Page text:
If Goodwillie has continued playing for years, why the furore now?

In the years after the civil court ruling, Goodwillie continued to ply his trade at Clyde more or less under the radar, scoring more than 100 goals for the club.

But Raith Rovers’ interest in the striker changed that dramatically.

Speculation mounted last Christmas that the Kirkcaldy club were keen to acquire his services, prompting high-profile author Val McDermid, whose name adorns Raith’s strips, to speak out about the potential move.

She tweeted: “I argued strenuously against this when I was a board member.

“We call ourselves a community club. He’s not a role model in any sense. I don’t want him running around with my name on his chest.

“Two criminal convictions and a civil finding of rape. That’s pretty guilty in my book.”

Despite the warning, Raith announced on transfer deadline day in January that they had signed Goodwillie on a two-and-a-half-year deal.

What happened next?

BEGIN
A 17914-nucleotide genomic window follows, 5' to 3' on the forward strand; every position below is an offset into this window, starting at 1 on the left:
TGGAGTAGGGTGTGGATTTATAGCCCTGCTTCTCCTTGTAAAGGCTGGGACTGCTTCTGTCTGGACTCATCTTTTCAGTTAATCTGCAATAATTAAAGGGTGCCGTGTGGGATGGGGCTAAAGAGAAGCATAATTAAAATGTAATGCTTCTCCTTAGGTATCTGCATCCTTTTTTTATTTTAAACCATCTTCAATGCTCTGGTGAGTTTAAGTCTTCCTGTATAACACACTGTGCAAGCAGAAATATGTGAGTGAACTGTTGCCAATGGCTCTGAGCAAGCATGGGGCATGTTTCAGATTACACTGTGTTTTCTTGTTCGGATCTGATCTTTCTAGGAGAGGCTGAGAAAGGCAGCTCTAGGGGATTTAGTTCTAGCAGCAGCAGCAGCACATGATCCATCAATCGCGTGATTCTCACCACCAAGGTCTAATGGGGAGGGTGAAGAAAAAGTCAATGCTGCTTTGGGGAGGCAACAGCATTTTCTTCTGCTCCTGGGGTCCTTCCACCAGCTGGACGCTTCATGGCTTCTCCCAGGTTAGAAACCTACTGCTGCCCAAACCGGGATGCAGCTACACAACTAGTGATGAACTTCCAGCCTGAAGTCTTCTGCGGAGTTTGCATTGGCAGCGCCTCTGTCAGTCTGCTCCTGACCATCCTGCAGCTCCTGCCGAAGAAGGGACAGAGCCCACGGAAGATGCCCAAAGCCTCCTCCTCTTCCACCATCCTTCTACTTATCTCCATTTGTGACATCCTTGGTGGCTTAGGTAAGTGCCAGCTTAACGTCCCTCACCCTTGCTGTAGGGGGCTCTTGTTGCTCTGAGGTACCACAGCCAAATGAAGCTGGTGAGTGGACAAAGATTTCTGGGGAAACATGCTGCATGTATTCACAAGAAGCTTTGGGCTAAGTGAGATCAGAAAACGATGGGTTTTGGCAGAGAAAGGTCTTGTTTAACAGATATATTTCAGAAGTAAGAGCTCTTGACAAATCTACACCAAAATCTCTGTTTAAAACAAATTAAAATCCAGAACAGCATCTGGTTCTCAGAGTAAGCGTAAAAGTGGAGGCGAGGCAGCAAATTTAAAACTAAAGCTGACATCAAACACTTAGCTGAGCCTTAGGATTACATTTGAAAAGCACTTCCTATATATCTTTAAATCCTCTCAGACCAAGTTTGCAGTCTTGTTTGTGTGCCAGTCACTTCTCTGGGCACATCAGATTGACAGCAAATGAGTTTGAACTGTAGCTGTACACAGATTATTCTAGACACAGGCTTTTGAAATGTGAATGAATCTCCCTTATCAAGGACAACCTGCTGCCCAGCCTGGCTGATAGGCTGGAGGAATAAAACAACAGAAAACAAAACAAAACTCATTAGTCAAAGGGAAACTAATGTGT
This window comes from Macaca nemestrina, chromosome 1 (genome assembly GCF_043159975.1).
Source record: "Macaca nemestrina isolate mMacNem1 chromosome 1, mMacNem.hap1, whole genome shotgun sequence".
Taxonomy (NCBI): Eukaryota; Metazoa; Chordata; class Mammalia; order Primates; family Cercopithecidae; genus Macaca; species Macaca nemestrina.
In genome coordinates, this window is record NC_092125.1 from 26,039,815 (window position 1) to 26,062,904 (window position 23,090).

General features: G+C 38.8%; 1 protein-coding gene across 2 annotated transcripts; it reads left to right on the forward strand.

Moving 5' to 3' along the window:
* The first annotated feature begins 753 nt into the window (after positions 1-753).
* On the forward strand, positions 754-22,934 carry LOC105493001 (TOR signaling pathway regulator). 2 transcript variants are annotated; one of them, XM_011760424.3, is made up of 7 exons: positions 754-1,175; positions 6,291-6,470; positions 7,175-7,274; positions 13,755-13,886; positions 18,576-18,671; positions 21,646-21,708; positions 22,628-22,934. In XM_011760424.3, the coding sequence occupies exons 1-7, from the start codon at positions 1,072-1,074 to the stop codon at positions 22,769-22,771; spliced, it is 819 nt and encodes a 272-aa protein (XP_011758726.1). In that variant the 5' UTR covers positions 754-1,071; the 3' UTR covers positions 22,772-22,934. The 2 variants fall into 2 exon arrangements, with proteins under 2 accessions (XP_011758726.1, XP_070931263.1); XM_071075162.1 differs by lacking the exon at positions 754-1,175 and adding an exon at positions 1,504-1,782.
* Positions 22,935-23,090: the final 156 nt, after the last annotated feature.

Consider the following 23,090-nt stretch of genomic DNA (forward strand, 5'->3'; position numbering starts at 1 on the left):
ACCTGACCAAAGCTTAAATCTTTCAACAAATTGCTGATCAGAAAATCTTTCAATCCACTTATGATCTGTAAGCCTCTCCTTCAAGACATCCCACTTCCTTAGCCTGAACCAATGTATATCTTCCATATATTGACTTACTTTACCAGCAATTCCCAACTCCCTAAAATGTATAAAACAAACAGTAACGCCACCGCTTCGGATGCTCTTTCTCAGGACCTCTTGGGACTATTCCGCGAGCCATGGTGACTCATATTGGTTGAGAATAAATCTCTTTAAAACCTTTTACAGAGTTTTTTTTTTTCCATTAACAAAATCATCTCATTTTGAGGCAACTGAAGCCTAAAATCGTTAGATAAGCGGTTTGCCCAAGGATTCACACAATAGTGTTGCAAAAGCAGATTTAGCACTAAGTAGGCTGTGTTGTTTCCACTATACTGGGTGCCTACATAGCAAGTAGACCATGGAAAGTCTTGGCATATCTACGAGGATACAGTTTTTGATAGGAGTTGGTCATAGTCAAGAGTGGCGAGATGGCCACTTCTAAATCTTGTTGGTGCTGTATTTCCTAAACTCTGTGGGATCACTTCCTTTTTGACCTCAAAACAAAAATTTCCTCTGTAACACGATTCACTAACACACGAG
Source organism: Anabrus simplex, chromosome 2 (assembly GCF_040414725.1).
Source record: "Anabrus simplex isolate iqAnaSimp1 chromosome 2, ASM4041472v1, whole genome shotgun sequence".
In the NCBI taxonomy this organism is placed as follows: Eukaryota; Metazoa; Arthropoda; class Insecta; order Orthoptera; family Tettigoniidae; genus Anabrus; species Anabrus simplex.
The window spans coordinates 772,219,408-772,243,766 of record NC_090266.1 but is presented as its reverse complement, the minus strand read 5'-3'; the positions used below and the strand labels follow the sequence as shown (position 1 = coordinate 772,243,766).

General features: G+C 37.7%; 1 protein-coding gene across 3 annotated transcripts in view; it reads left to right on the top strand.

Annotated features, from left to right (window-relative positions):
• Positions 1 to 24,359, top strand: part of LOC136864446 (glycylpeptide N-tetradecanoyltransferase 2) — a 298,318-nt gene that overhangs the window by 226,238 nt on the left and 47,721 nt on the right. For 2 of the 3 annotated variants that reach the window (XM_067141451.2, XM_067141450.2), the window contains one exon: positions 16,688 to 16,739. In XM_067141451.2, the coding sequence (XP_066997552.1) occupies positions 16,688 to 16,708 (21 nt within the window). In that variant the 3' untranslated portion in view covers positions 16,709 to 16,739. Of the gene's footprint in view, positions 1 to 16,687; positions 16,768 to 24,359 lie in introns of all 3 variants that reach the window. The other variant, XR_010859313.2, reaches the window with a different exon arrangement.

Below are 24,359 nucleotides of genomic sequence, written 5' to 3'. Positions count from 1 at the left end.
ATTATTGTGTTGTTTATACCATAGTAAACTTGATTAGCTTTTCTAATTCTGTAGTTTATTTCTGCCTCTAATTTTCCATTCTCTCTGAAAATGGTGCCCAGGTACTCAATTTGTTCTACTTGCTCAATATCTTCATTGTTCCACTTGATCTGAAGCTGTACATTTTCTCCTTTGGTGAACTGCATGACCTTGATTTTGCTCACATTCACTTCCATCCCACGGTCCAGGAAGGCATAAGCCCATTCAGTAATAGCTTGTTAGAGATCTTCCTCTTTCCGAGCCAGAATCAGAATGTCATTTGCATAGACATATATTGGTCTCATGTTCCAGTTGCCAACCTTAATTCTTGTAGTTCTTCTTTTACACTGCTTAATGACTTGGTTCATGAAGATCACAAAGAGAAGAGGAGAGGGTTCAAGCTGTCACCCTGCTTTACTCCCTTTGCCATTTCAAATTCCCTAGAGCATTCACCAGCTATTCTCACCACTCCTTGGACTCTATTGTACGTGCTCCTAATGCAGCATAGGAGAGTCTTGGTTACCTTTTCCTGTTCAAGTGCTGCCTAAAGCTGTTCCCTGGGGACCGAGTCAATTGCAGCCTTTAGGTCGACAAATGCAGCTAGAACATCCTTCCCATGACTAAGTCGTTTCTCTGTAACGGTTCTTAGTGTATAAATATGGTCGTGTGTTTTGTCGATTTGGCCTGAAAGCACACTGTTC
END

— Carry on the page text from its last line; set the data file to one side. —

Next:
The fallout was instant and ferocious, with criticism pouring in from across several different spectrums of Scottish society.

Several prominent supporters, directors and sponsors, including McDermid, withdrew their backing of the Championship club and a number of staff and volunteers quit their roles.

McDermid said: “The thought of the rapist David Goodwillie running out on the pitch at Stark’s Park in a Raith Rovers shirt with my name on it makes me feel physically sick.”

The captain of the club’s women’s team, Tyler Rattray, also announced she was quitting.

First Minister Nicola Sturgeon tweeted her support for both Rattray and McDermid, saying they had made “principled” decisions.